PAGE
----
I blogged yesterday about what we find at the end of the Bible–the wedding of Jesus and his bride, the Church. I tried to make the point that this heavenly city, the New Jerusalem, in Revelation 21 and 22 is actually us. It’s not a city at all; it’s just a picture of the new people of God.
The picture is meant to be contrasted with Rome, the “Eternal City” and source of persecution against God’s people. John measures the heavenly city to show that it is incomprehensibly large, and far greater in every respect than Rome. In other words, Rome loses. The enemies of God lose; and the Church, those who persevere through trial and persecution and hardship–the Church wins because our Husband fights on our behalf.
The good news of all of this is that we have a Husband, a Conquering King-Groom, who is, even now, fighting on our behalf. All of the powers of evil that rage against us are not, themselves, without an enemy. Jesus is waging war for you. He is destroying “all dominion, power and authority”, and he is putting all of his enemies “under his feet”. This is what he is doing, right now, for us, in us, and through us.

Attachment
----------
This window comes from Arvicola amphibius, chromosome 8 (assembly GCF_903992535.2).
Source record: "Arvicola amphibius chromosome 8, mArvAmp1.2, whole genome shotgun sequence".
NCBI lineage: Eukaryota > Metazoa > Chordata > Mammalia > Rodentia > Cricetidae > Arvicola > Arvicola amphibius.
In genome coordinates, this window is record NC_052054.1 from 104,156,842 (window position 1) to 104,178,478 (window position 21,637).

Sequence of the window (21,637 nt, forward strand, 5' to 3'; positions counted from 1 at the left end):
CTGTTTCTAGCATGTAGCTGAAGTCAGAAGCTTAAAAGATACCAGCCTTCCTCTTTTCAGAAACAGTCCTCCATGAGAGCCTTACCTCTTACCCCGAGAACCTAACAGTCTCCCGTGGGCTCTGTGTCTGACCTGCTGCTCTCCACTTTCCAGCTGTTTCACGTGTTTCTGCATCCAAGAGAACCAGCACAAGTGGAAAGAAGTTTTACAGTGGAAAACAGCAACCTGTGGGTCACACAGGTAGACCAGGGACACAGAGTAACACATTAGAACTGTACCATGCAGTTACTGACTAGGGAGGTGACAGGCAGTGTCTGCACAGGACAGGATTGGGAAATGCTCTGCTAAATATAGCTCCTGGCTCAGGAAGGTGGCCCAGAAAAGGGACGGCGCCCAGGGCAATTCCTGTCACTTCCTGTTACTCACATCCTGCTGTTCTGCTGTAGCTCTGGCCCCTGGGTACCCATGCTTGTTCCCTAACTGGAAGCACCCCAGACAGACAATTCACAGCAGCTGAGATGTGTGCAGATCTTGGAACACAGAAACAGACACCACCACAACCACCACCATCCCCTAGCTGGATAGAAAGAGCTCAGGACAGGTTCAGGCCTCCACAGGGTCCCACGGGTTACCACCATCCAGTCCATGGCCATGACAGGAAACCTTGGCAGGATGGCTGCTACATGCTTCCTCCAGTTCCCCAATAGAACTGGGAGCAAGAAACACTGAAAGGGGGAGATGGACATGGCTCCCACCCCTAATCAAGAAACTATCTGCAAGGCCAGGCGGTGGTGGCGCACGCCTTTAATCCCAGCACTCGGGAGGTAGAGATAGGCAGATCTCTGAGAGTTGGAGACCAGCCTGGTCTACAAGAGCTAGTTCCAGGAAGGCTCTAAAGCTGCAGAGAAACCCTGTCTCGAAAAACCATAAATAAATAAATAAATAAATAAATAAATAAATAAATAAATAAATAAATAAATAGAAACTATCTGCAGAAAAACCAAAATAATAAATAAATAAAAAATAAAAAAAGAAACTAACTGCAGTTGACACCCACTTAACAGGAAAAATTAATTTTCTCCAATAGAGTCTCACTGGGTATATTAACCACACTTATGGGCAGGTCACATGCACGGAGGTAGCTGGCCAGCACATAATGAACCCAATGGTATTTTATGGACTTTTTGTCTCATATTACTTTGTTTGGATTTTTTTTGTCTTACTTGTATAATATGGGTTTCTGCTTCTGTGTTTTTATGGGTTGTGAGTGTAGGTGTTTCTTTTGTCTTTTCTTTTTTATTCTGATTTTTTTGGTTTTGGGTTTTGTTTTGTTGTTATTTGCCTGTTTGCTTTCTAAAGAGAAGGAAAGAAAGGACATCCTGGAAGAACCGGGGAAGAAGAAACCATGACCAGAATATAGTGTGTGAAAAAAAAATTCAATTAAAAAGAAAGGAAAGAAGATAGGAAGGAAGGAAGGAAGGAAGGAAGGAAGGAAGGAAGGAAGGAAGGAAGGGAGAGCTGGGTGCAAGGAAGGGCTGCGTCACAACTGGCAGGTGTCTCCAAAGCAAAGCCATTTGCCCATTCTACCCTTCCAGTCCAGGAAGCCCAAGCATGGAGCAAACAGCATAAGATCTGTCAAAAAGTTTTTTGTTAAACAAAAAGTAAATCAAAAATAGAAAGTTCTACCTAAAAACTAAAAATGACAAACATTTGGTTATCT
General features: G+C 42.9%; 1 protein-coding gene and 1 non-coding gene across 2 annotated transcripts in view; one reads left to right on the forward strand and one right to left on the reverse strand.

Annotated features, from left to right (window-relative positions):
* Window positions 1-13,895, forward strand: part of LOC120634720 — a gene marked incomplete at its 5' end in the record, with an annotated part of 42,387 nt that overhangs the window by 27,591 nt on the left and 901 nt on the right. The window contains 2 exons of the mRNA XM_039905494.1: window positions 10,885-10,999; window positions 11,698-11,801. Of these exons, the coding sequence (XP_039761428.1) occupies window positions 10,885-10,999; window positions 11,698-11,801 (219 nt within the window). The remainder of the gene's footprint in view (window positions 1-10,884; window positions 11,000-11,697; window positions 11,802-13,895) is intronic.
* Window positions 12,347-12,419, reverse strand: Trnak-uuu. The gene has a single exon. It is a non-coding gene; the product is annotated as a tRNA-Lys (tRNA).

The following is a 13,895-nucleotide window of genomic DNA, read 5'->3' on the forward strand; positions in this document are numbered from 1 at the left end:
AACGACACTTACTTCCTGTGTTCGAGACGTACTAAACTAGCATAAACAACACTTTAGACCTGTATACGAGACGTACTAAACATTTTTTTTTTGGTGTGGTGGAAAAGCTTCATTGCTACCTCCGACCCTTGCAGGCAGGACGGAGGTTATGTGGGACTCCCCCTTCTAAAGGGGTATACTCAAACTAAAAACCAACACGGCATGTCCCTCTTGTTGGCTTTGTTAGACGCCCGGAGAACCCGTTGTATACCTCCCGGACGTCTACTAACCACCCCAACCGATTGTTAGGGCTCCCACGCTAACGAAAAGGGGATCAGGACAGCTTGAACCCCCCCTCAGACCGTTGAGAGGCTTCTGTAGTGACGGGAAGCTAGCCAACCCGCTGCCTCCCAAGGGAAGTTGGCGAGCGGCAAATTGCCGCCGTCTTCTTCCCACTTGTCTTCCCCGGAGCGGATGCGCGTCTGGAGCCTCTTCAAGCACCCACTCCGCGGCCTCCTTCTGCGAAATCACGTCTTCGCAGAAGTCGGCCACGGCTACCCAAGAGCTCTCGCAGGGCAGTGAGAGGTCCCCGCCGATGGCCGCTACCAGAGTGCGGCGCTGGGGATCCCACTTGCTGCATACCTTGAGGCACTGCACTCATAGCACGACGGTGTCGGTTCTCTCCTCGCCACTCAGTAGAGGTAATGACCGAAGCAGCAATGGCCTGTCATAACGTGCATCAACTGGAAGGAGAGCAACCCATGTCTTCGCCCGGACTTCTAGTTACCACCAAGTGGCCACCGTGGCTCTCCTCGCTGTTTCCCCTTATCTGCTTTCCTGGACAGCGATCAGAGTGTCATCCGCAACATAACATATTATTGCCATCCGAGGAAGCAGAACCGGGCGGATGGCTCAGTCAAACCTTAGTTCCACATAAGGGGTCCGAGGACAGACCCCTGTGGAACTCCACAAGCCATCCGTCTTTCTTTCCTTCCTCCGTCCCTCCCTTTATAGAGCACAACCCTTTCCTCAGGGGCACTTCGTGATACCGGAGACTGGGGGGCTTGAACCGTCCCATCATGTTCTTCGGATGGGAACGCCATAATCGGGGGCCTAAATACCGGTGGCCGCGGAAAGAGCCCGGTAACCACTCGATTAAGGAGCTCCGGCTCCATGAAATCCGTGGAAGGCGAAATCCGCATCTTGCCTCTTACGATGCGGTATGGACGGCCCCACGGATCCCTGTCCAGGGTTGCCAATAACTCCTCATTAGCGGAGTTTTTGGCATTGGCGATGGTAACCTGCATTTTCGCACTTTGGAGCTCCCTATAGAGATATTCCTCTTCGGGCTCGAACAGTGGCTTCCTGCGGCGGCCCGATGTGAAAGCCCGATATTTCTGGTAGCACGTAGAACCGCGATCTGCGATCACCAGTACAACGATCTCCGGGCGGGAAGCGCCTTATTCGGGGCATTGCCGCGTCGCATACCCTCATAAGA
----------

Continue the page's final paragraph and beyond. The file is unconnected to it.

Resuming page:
Wherever you may be right now, you are headed for a wedding. That’s how this story ends and the next story begins. The wedding of Jesus and his Church. And your Husband is not simply waiting around for you to arrive; he is actively creating a world that he deems suitable for your eternal presence. He is preparing a place for you by waging war against evil and darkness and sin and idolatry.
The Greeks loved drama. They had, basically, two kinds of dramas they would write: tragedies and comedies. The way to tell the difference was in the ending. Tragedies end with a funeral; comedies end with a wedding. You are in a comedy. Live, therefore, in the hope that this story–your story, my story, our story–ends with a wedding.